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California Unveils New Ebola Quarantine Policy As Issue Turns Political

The state's new Ebola policy came as a Stanford doctor was quarantined, and President Obama took a veiled shot at governors for "hiding under the covers."

Posted on October 30, 2014, at 3:00 a.m. ET

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California announced a new 21-day Ebola quarantine policy Wednesday, as well as its first quarantined healthcare worker.

Dr. Colin Bucks, a clinical assistant professor of surgery at Stanford University is the first person in the state's to be quarantined for possible Ebola exposure. Bucks returned from Liberia last week, where he had worked as a volunteer with the International Medical Corps.

Bucks has not shown any symptoms of Ebola, but will be isolated for 21 days as part of a new policy rolled out Wednesday by the California Department of Public Health (CDPH).

In addition to Bucks, officials in Orange County are monitoring two people who recently returned from West Africa, Orange County Public Health spokeswoman Nicole Stanfield told BuzzFeed News Wednesday. Those two people are not quarantined, but are reporting their temperature twice daily.

Carlos Villatoro, a CDPH spokesman, told BuzzFeed News Wednesday that as of Oct. 24 his department knew of 19 people in California who had recently traveled to an Ebola-afflicted country.

California's new Ebola policy comes on the same day President Obama took a veiled shot at governors for "hiding under the covers" on Ebola, and as the issue becomes a political battleground.

California follows states including New York, New Jersey, Illinois, Florida, and others in rolling out Ebola monitoring for incoming travelers from West Africa. The level of monitoring varies by state, though New Jersey Gov. Chris Christie received intense criticism over the weekend after the state's new policies resulted in the involuntary detention of nurse Kaci Hickox, who had tested negative for Ebola. New York also eased it's own stringent quarantine rules in the face of White House pressure.

Obama, who has criticized states' involuntary quarantines for days, made his most pointed statements yet Wednesday when he accused political leaders of "running in the opposite direction and hiding under the covers."

Gov. Christie quickly fired back, saying his state's mandatory quarantine makes sense:

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The spate highlights the increasingly politicized tone surrounding Ebola prevention measures in the U.S. It also represents something of a mixed message for the Obama administration, as U.S. troops who have been deployed in West Africa also face a 21-day quarantine when they return.

The challenge now for California is rolling out a policy that avoids the debacles that plagued other states.

California's new quarantine policy is more like quarantine-lite. Take Bucks for example: his quarantine involves mostly staying at home, taking his own temperature, going for jogs by himself, and avoiding other people, San Mateo County Health System spokeswoman Robyn Thaw told BuzzFeed News. It's a stark contrast to Hickox, who Wednesday was still fighting with authorities in Maine who want to force her to remain isolated.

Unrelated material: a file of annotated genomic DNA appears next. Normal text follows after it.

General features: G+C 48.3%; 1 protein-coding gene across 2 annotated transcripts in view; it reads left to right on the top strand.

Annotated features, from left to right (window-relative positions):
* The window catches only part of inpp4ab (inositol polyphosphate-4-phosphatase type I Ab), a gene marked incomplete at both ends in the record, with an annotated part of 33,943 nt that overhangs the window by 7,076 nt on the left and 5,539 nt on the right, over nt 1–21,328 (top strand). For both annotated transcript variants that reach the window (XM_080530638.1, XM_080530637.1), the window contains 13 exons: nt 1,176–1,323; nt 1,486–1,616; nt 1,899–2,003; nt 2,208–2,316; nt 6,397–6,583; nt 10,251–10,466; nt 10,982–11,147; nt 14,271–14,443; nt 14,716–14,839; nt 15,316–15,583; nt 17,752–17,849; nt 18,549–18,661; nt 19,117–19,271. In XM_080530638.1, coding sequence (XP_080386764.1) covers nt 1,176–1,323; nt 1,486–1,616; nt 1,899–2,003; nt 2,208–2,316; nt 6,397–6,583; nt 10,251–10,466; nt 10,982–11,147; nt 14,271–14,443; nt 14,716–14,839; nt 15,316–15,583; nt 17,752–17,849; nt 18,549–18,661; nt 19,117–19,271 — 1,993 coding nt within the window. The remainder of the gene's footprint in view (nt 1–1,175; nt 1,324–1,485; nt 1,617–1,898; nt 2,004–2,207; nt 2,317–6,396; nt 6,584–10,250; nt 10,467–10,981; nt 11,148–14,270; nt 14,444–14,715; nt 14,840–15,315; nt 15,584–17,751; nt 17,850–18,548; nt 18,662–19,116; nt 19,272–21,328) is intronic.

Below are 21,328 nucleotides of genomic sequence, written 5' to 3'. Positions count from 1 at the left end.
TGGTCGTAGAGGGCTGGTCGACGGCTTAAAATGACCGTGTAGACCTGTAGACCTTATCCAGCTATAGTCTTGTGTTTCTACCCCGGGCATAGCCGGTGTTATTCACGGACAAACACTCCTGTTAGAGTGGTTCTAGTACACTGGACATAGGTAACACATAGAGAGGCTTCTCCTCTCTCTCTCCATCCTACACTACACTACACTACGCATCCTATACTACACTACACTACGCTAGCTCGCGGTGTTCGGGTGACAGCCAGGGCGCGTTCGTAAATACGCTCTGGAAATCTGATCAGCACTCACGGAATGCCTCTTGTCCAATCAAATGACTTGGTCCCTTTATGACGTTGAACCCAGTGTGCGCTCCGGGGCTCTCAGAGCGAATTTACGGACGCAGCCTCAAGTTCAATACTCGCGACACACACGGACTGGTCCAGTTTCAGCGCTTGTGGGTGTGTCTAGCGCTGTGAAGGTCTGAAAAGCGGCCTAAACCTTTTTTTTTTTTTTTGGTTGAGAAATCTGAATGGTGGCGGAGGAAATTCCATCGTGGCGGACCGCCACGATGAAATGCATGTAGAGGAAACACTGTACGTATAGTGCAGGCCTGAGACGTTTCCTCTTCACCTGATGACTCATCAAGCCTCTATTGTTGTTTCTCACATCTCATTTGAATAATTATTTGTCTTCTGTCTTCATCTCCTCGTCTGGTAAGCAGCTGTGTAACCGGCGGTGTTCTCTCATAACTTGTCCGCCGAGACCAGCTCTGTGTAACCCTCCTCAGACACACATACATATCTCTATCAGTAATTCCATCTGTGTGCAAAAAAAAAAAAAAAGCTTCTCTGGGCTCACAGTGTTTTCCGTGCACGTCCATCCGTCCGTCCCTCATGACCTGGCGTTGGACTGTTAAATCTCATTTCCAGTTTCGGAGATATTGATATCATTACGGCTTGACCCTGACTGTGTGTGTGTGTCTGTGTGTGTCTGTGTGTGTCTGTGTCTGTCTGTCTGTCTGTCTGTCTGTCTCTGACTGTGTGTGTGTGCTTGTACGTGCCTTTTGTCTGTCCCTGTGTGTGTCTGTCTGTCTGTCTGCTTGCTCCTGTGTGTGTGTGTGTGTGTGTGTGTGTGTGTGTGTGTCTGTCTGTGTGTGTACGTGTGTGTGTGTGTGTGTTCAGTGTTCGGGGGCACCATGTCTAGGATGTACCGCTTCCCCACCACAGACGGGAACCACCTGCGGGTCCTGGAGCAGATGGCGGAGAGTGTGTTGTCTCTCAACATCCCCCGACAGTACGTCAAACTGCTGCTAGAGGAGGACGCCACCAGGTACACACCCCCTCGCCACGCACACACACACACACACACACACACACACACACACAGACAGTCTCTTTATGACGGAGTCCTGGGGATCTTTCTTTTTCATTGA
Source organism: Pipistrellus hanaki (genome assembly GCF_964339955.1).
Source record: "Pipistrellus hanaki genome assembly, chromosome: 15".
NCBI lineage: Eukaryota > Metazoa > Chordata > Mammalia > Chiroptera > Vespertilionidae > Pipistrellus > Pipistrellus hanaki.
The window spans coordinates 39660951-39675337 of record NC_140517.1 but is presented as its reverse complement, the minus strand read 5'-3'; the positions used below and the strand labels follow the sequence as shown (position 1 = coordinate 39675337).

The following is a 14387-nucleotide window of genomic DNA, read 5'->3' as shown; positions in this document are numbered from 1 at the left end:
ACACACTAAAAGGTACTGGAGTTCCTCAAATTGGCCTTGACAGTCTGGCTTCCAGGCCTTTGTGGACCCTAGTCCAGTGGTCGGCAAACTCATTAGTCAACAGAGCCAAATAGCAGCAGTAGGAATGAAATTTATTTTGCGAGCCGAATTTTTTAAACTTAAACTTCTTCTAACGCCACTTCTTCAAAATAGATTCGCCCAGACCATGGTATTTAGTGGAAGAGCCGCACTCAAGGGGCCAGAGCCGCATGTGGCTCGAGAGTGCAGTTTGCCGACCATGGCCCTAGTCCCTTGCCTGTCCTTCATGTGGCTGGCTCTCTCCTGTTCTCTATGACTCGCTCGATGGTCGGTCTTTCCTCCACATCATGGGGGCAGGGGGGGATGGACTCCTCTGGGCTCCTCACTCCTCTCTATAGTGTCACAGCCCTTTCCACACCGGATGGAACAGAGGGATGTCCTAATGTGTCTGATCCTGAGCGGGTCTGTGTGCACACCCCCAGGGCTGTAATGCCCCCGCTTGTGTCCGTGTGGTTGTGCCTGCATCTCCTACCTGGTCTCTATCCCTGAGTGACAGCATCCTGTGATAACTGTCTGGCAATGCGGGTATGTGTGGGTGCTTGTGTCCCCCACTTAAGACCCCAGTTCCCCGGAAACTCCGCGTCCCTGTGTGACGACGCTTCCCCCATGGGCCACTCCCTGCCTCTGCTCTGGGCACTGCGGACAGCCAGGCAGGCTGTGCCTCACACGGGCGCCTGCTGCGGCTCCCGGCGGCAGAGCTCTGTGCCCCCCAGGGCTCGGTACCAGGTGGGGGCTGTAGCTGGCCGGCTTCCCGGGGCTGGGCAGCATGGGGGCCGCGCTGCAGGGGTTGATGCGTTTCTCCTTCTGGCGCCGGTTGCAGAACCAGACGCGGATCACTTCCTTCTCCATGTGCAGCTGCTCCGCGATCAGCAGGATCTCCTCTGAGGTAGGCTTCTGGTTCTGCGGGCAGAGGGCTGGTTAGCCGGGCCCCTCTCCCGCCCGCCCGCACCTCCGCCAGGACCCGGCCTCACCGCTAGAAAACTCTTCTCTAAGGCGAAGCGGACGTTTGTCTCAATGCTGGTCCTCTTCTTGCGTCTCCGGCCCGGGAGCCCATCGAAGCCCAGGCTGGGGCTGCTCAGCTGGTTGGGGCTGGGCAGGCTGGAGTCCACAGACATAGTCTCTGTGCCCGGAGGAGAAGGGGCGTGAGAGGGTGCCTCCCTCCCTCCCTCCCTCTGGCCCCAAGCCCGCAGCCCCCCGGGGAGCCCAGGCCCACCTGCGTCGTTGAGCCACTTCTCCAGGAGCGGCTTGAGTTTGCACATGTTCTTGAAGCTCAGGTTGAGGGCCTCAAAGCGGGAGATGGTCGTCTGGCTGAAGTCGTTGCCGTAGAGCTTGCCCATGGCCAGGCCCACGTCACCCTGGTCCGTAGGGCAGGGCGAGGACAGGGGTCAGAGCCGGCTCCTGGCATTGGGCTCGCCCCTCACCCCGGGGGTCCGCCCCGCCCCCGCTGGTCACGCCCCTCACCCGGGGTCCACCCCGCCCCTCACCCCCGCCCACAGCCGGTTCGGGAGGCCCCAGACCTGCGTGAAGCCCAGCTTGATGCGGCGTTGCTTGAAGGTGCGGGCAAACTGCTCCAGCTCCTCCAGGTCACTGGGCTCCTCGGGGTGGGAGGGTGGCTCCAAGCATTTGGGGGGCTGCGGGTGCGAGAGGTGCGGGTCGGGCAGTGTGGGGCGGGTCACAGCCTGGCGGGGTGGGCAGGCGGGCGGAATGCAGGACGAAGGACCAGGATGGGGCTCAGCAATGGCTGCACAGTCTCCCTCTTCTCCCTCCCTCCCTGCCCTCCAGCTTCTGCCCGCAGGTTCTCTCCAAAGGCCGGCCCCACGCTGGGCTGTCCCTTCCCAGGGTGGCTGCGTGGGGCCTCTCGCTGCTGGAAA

California's policy also leaves it up to local health departments to decide how to handle returning travelers. That means San Mateo County developed the plan for Bucks, while Orange County is spearheading the effort with the two people there.

For his part, Gov. Jerry Brown has apparently tried to avoid the political tussles his counterparts in other states have experienced; in a statement sent to BuzzFeed News, he said he "would not be inclined to make a political decision on something as serious and dangerous as Ebola." Brown made the comment before the new quarantine policy was rolled out, but also mentioned that medical experts are "setting the rules" and he is "following it very closely."

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Gov. Jerry Brown speaks on Monday.

For now at least, California's particular quarantine policy is being received warmly compared to those in other states. California Senate President Pro Tempore Kevin de León, a Democrat, praised the new policy Wednesday in a statement issued to BuzzFeed News.

"I believe it strikes the right balance between protecting the public and our health care workers while still respecting the rights of those Californians who have volunteered to provide humanitarian efforts," de León added.

The American Civil Liberties Union of Southern California was also optimistic. Deputy Legal Director Ahilan Arulanantham criticized what happened in New Jersey with Hickox but, during a conversation with BuzzFeed News, was optimistic about leaving the decision in the hands of local medical officials. Arulanantham also said that overly stringent quarantine policies can discourage would-be volunteers from going to Africa, and can violate workers' rights.

"It seems like there is a consensus that you should not be severely restraining, essentially imprisoning people who are asymptomatic" he said. "It its not medically necessary its a violation of their rights."

The California policy may avoid that problem, though its success will depend on local officials.

"A lot will turn on how it's implemented," Arulanantham added.